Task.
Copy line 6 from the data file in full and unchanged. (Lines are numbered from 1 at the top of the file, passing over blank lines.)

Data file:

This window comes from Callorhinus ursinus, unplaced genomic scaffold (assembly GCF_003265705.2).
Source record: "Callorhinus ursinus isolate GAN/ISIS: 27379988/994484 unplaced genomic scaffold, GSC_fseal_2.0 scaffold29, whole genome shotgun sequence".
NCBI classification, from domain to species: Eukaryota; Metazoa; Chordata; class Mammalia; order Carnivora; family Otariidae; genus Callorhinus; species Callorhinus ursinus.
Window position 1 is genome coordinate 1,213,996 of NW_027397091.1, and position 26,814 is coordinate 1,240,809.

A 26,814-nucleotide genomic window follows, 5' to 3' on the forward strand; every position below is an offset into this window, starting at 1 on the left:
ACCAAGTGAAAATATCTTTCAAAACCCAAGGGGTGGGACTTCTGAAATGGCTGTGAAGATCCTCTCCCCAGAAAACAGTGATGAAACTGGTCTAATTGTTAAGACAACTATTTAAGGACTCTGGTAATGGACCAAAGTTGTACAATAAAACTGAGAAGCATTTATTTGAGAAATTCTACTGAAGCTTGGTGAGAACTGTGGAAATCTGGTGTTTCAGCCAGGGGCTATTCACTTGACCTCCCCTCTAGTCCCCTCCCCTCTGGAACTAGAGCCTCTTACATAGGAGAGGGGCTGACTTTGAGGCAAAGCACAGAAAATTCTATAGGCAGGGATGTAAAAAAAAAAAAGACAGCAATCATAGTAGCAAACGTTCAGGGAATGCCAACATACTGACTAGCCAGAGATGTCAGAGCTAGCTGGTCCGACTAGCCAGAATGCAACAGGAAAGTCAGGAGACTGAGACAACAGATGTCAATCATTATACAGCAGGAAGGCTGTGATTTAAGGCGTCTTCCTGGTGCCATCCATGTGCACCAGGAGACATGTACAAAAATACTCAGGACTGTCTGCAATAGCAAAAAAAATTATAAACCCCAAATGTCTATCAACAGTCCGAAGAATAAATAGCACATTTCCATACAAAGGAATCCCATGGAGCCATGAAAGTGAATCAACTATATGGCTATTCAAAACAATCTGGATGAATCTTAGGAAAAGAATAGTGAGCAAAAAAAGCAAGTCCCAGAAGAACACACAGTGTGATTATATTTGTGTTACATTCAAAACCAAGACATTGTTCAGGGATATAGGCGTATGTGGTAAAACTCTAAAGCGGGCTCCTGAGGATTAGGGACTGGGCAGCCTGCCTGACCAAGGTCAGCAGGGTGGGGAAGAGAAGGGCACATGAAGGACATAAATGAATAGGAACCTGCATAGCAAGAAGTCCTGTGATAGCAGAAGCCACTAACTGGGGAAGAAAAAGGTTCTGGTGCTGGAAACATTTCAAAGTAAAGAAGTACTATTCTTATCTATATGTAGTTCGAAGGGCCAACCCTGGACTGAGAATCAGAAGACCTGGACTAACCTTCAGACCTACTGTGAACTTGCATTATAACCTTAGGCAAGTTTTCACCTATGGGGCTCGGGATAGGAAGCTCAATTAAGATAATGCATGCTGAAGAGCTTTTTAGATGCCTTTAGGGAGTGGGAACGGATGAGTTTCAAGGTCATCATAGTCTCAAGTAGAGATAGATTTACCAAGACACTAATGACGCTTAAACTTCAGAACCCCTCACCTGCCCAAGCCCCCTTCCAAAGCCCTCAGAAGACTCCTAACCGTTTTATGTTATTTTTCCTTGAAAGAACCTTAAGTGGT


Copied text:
ACCAAGTGAAAATATCTTTCAAAACCCAAGGGGTGGGACTTCTGAAATGGCTGTGAAGATCCTCTCCCCAGAAAACAGTGATGAAACTGGTCTAATTGTTAAGACAACTATTTAAGGACTCTGGTAATGGACCAAAGTTGTACAATAAAACTGAGAAGCATTTATTTGAGAAATTCTACTGAAGCTTGGTGAGAACTGTGGAAATCTGGTGTTTCAGCCAGGGGCTATTCACTTGACCTCCCCTCTAGTCCCCTCCCCTCTGGAACTAGAGCCTCTTACATAGGAGAGGGGCTGACTTTGAGGCAAAGCACAGAAAATTCTATAGGCAGGGATGTAAAAAAAAAAAAGACAGCAATCATAGTAGCAAACGTTCAGGGAATGCCAACATACTGACTAGCCAGAGATGTCAGAGCTAGCTGGTCCGACTAGCCAGAATGCAACAGGAAAGTCAGGAGACTGAGACAACAGATGTCAATCATTATACAGCAGGAAGGCTGTGATTTAAGGCGTCTTCCTGGTGCCATCCATGTGCACCAGGAGACATGTACAAAAATACTCAGGACTGTCTGCAATAGCAAAAAAAATTATAAACCCCAAATGTCTATCAACAGTCCGAAGAATAAATAGCACATTTCCATACAAAGGAATCCCATGGAGCCATGAAAGTGAATCAACTATATGGCTATTCAAAACAATCTGGATGAATCTTAGGAAAAGAATAGTGAGCAAAAAAAGCAAGTCCCAGAAGAACACACAGTGTGATTATATTTGTGTTACATTCAAAACCAAGACATTGTTCAGGGATATAGGCGTATGTGGTAAAACTCTAAAGCGGGCTCCTGAGGATTAGGGACTGGGCAGCCTGCCTGACCAAGGTCAGCAGGGTGGGGAAGAGAAGGGCACATGAAGGACATAAATGAATAGGAACCTGCATAGCAAGAAGTCCTGTGATAGCAGAAGCCACTAACTGGGGAAGAAAAAGGTTCTGGTGCTGGAAACATTTCAAAGTAAAGAAGTACTATTCTTATCTATATGTAGTTCGAAGGGCCAACCCTGGACTGAGAATCAGAAGACCTGGACTAACCTTCAGACCTACTGTGAACTTGCATTATAACCTTAGGCAAGTTTTCACCTATGGGGCTCGGGATAGGAAGCTCAATTAAGATAATGCATGCTGAAGAGCTTTTTAGATGCCTTTAGGGAGTGGGAACGGATGAGTTTCAAGGTCATCATAGTCTCAAGTAGAGATAGATTTACCAAGACACTAATGACGCTTAAACTTCAGAACCCCTCACCTGCCCAAGCCCCCTTCCAAAGCCCTCAGAAGACTCCTAACCGTTTTATGTTATTTTTCCTTGAAAGAACCTTAAGTGGT